If you don't believe in cryonics, you feel that your loved one is being scammed; so some reactions are "protective" as opposed to jealous emotional responses.It still requires a lot of money, that could be used otherwise; if you don't believe that cryonics is currently viable, why would you spend twice as much? Even if the person is very rich there is a sense of the "dead" (I'm not going to split hairs) stealing from the living. We're hardwired to avoid apparent waste.......cryopreservation is a more rational choice that sending your ashes out to space, but maybe women's view on cryogenics are a result of cognitive differences that result in different evaluations of the probabilities of success (and the utility balance of it.)"even a woman" figured this out.
anon’s system seems workable. Immortality as the general rule, and anyone who wants a child must agree to die after that child reaches a certain age, at which time they transfer all their assets to that child.
This is reasonable. I'd go for this.
So I presume you are only referring to female partners (or "wives" as the case may be) who aren't geeks or nerds themselves? Because as a nerdy female (happily partnered to a nerdy guy) who can think of at least three other non-cryonics-hostile nerdy females off the top of my head, I find it rather bizarre that a geek woman partnered to a geek man would leave him over something like cryonics. Maybe these men referred to in the original post are just focusing on the wrong things in selecting partners, when they'd be better off seeking out nerdier women.
You might note that there is a difference between being able to handle something and being able to imagine it. I think most people would be able to handle a lot more change than they can (or are willing to) imagine handling.
Some immortals don't reproduce at all. Others reproduce one every, say, few hundred years. Who wins?
@ Tim Tyler
If a young married woman had a terminal disease, would she object if her husband didn't plan to kill himself after she died? What if he also had a potentially fatal disease and was having it treated? The latter is similar to cryo in that he's taking definite action (not just abstaining from suicide) to reach a future without her, and probably with other women. What would we think of her if she did demand her husband forgo treatment?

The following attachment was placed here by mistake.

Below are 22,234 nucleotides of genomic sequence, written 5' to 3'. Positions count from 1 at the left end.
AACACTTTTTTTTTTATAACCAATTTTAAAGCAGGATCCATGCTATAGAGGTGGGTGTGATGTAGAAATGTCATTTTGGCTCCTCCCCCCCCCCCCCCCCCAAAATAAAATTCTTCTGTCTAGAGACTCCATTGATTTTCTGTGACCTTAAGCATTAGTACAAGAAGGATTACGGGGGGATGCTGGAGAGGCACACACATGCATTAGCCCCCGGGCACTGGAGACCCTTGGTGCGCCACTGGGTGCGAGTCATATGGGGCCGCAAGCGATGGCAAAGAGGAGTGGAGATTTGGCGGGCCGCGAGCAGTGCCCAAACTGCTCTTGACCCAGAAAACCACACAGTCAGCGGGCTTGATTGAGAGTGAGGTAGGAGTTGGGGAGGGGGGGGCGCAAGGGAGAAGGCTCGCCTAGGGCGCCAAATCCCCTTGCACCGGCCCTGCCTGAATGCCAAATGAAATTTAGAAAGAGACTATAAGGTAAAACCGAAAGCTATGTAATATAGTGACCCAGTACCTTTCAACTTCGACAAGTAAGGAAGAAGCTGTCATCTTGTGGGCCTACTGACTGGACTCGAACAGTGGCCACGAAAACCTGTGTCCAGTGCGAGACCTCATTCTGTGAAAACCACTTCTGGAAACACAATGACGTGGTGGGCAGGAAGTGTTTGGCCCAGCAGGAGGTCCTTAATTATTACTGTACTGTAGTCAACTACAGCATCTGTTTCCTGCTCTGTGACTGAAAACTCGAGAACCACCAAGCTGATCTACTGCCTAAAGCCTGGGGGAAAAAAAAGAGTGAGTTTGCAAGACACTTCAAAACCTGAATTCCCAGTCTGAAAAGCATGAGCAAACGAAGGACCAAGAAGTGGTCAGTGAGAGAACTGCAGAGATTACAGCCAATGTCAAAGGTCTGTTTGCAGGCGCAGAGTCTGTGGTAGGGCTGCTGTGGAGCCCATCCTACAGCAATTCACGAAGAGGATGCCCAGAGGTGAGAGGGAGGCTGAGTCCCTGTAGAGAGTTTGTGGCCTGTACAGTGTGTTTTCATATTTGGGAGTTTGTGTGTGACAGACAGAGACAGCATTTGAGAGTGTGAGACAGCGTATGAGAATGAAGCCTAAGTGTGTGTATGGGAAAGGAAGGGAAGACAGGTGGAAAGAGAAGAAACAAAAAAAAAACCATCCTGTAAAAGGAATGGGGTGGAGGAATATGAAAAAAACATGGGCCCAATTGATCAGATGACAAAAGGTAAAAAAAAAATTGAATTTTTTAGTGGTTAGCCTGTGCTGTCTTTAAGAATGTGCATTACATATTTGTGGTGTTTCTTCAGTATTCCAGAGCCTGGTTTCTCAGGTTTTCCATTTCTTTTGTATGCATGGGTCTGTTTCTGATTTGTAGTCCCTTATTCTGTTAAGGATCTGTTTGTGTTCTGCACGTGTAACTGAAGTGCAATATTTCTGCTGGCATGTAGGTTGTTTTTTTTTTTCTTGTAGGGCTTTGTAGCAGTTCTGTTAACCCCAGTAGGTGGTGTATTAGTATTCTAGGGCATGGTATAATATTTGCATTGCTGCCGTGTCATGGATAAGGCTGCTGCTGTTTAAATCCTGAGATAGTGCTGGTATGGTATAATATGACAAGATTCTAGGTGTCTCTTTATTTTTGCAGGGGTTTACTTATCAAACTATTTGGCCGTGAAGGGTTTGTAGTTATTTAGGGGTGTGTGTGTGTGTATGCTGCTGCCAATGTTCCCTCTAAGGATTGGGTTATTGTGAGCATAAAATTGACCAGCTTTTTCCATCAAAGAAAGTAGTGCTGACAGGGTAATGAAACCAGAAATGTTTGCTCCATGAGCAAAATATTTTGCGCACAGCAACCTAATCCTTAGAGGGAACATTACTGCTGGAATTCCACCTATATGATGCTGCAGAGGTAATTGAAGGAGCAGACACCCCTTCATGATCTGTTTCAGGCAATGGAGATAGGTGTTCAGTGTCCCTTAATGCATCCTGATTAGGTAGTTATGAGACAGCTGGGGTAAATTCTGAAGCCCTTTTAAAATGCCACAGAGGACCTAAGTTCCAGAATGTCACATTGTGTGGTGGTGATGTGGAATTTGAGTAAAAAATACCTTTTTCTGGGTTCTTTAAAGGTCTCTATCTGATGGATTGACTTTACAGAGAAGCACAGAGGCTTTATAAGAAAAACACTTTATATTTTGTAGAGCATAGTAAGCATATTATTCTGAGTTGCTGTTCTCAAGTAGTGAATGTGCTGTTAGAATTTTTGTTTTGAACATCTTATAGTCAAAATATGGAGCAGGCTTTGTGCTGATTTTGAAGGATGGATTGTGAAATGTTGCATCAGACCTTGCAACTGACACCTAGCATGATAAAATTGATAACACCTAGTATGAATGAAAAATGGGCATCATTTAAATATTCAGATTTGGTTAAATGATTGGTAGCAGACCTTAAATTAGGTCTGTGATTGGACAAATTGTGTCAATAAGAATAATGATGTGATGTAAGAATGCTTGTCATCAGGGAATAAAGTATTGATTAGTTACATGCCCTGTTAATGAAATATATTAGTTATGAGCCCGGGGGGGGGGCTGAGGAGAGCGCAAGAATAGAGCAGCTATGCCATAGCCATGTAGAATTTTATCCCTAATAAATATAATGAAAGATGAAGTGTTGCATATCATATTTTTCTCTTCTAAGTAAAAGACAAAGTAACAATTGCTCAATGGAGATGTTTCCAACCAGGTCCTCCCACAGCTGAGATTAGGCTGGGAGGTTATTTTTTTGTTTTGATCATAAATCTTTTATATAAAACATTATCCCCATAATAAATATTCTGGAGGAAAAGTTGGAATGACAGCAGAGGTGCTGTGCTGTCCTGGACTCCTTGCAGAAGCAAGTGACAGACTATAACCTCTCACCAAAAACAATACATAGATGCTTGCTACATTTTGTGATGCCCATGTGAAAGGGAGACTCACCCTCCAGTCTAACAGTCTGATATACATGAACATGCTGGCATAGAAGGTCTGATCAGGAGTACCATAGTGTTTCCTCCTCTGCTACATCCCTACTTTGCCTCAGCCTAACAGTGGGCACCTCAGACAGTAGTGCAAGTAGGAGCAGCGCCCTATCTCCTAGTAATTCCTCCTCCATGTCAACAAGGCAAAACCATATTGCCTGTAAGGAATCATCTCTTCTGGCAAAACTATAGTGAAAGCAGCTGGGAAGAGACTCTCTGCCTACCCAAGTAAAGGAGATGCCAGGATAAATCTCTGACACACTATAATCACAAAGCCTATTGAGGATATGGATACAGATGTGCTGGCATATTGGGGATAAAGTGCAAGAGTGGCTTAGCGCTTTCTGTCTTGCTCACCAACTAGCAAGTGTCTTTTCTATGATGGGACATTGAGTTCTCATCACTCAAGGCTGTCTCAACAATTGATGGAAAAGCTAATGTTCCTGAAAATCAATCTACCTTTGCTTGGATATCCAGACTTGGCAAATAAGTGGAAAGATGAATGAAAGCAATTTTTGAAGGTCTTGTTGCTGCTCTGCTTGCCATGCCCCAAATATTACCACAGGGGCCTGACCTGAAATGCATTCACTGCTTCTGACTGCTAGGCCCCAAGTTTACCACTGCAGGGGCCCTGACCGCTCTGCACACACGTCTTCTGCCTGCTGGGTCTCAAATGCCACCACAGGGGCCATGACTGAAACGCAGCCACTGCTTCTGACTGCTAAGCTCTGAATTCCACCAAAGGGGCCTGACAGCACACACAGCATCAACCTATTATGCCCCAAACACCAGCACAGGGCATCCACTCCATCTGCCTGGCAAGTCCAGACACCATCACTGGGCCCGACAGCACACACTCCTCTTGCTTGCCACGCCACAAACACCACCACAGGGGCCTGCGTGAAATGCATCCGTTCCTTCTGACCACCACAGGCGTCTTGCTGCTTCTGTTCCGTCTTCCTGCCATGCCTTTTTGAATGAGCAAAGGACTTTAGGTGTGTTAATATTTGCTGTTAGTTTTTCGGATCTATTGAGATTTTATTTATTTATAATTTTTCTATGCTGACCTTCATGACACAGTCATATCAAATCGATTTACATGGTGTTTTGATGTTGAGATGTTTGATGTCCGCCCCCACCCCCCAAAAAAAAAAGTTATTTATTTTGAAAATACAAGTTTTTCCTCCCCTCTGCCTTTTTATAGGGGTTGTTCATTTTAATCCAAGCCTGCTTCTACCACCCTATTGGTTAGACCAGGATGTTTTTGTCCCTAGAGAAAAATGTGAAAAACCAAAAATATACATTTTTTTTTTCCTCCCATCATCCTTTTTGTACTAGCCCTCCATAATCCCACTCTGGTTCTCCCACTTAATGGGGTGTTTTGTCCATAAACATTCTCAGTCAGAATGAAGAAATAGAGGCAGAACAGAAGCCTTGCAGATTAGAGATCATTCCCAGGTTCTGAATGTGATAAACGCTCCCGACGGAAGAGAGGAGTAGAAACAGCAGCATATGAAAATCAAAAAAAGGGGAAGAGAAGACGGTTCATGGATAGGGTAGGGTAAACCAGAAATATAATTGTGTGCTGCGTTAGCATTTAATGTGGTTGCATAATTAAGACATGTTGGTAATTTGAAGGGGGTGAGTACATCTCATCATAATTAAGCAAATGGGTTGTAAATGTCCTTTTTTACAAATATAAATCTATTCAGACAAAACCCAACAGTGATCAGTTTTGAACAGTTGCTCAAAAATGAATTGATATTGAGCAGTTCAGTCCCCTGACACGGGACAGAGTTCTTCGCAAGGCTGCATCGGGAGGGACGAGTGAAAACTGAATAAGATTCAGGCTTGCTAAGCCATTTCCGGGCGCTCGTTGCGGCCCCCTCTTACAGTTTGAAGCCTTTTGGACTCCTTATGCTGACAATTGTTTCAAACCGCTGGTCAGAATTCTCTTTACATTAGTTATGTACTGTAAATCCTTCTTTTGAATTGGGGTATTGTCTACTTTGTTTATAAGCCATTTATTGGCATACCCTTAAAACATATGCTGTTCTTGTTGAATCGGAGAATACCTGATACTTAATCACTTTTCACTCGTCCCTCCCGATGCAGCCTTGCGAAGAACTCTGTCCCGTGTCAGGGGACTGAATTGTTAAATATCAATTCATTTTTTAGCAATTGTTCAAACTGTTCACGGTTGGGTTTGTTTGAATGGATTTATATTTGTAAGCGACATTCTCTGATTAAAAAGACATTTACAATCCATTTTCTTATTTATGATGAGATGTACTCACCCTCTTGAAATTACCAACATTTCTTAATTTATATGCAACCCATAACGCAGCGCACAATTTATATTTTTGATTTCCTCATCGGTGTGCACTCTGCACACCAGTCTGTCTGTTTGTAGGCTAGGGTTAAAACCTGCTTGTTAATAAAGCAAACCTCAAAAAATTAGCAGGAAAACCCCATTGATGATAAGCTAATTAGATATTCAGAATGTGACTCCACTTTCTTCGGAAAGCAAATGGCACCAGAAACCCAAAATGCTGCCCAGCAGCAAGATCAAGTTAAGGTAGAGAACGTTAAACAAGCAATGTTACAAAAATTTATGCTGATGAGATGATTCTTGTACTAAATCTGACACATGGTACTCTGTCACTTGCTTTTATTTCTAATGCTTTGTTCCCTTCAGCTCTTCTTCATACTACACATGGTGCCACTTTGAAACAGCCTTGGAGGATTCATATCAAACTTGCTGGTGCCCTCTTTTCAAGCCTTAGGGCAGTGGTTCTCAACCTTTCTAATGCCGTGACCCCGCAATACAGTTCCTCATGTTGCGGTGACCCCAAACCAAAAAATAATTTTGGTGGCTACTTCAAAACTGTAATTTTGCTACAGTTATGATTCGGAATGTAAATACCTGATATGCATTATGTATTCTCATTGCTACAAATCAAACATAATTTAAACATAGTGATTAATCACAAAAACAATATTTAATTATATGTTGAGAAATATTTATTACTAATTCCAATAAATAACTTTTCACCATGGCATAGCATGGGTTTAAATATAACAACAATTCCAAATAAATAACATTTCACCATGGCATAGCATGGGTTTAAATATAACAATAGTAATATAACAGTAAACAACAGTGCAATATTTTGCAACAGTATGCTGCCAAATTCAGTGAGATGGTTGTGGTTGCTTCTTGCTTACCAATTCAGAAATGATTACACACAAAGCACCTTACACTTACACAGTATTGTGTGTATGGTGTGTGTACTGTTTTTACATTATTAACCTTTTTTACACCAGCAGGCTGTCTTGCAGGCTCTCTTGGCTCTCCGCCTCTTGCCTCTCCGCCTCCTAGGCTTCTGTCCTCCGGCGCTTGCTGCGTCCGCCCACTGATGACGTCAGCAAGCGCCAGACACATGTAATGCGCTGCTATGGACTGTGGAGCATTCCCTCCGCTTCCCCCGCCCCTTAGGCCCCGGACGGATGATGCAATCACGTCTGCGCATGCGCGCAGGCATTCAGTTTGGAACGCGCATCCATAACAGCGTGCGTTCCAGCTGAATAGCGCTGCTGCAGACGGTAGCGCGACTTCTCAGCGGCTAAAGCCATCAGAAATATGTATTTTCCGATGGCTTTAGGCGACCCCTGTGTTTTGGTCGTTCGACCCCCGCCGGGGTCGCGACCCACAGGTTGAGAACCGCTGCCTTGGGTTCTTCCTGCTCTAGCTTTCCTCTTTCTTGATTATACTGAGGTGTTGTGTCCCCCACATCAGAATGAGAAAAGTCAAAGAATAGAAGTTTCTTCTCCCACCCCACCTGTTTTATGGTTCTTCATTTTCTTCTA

So, you have utter contempt for the Europeans who decided not to be among the colonizers of America because the separation from their familiar world would be too hard for them to bear?
Having thought about this for a while, I've decided that people who cannot handle separation from familiarity really are pansies.
I moved from my home town to SoCal when I graduated from college at age 22. It was a big change for me. Even thought both places are in the same country, there still was "culture shock" for me. I adapted, overcame, and improvised and created a new life for my self with new friends. This is also where I got into the life extension/cryonics/space development milieu.
Later, I ended up in Japan at a time I never expected to live outside the U.S. I mean, until I actually went to Japan, the very thought of living in a society like Japan was completely alien to me. Talk about culture shock. As with the previous case I adapted, overcame, and improvised and created a new life for my self with new friends. I also met my wife in Japan as well.
So, yeah, I consider the ability to have the adaptability to uproot oneself and to create a entirely new life for oneself as a fundamental personal survival skill.
"I would want to make sterilization of all people mandatory. I think this could be easily arranged. Just put birth control in the water supply along with the fluoridation."Hey wait a minute! Some of we childfree are traditionalists, and have used the safe, proven, technology of vasectomy rather than ingesting hormones from the water supply. :)
No I don't. But those that cannot handle such separation have no business criticizing the choices of those that can.
Time for a pep talk in the form of some lyrics from Queen ("Princes of the Universe")http://www.youtube.com/watc...
"We're the princes of the universe Here we belong, fighting to survive In a world with the darkest powers, heh" ..."I am immortal, I have inside me blood of kings - yeah - yeah "..."I'm a man that will go far Fly the moon and reach for the stars With my sword and head held high Got to pass the test first time - yeah"
And ("It's a Kind of Magic")http://www.youtube.com/watc...
"One dream one soul, one prizeOne goal, one golden glance of what should beIt’s a kind of magicOne shaft of light that shows the wayNo mortal man can win this day"..."The waiting seems eternityThe day will dawn of sanityIs this a kind of magic?It's a kind of magicThere can be only one"..."This rage that lasts a thousand yearsWill soon be, will soon beWill soon be done"
Cryonics represents failure. Even the immortals ("Highlander") warn that: "If your head separates from your body, it's over".